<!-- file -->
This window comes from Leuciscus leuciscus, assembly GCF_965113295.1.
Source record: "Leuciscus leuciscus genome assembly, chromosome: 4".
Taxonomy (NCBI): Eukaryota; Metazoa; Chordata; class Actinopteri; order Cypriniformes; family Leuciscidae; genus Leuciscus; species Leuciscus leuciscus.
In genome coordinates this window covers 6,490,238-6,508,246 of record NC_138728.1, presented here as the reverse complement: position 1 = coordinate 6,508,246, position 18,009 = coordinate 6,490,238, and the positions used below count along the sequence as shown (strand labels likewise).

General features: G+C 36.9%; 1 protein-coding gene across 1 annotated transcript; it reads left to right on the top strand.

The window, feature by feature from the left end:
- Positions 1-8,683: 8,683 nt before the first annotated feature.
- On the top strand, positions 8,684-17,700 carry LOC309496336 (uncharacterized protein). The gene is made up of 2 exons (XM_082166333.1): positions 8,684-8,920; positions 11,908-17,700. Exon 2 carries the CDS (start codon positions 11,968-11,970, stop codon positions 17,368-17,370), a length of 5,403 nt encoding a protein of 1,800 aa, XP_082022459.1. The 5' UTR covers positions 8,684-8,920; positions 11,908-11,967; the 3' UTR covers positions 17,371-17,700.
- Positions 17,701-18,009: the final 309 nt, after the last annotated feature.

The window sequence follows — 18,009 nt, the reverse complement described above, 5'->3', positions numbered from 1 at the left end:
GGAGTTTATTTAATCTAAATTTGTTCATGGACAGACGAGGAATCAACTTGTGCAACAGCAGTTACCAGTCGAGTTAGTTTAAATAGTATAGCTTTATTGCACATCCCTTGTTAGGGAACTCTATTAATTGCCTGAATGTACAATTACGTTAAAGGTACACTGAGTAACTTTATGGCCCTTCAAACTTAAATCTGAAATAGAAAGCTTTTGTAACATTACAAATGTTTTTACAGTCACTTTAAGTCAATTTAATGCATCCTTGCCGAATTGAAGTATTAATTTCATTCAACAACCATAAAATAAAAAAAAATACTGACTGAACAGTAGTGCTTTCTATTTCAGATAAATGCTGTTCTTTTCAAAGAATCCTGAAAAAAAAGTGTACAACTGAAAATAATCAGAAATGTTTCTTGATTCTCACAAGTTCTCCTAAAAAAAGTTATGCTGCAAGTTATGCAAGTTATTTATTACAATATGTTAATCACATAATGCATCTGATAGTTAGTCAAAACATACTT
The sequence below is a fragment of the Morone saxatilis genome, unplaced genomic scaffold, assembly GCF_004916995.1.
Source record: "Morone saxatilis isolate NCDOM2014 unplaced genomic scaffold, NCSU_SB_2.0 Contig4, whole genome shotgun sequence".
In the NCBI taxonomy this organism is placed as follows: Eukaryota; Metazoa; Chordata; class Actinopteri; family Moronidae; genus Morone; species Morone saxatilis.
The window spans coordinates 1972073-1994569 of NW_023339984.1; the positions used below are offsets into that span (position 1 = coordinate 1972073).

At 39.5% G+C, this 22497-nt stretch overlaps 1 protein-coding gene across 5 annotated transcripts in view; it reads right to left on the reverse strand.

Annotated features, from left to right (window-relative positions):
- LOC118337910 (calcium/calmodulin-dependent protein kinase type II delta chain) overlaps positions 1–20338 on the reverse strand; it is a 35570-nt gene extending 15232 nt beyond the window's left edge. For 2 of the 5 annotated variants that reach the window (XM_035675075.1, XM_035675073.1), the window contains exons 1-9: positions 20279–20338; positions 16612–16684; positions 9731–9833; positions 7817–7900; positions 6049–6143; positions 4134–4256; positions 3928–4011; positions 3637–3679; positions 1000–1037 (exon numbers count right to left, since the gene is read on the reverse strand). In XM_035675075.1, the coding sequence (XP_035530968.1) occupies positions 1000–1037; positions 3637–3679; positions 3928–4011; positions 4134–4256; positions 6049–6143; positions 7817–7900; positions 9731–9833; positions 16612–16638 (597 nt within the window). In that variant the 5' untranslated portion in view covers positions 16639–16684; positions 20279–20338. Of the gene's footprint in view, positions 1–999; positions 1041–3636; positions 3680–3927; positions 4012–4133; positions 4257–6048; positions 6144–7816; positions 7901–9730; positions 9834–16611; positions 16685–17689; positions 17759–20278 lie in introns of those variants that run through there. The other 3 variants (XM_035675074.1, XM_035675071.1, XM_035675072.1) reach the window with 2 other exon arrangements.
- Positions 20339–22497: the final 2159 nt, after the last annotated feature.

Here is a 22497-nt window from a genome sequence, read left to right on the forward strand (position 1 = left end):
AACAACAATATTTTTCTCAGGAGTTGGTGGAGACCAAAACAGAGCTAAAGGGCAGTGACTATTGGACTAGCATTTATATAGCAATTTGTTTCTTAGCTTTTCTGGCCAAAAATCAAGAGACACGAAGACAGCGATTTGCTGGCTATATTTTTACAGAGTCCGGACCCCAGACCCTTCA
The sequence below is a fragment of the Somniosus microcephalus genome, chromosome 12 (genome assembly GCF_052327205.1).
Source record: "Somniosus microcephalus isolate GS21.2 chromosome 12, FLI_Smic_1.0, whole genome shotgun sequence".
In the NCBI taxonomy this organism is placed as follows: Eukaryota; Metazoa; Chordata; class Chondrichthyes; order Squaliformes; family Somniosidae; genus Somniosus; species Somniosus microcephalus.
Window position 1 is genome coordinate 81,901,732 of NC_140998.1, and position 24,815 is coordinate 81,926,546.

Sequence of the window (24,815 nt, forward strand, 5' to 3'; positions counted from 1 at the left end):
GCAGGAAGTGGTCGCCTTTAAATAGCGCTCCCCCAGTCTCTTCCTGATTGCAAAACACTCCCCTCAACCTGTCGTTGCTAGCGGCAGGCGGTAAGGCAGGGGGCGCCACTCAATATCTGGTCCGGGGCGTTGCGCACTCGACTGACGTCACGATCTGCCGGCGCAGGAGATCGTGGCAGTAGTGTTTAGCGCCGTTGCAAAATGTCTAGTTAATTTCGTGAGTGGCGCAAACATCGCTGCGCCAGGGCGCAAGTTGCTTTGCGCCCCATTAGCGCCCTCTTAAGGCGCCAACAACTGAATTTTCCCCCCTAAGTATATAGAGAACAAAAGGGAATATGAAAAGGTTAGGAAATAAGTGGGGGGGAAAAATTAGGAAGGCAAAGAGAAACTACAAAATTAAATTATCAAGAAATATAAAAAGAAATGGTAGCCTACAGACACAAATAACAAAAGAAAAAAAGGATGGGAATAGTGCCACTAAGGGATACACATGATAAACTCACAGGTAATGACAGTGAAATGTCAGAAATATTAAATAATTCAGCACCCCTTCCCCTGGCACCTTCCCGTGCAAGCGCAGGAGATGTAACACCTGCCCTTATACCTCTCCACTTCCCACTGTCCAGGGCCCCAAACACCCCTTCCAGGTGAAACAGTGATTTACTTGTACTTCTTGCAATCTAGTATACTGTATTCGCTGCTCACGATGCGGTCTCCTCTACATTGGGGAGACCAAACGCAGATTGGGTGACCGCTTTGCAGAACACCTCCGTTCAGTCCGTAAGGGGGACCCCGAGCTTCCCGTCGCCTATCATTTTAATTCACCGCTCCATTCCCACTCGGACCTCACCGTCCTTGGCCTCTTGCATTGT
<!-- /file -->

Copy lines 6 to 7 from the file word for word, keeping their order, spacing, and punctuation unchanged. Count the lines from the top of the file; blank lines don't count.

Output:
The window, feature by feature from the left end:
- Positions 1-8,683: 8,683 nt before the first annotated feature.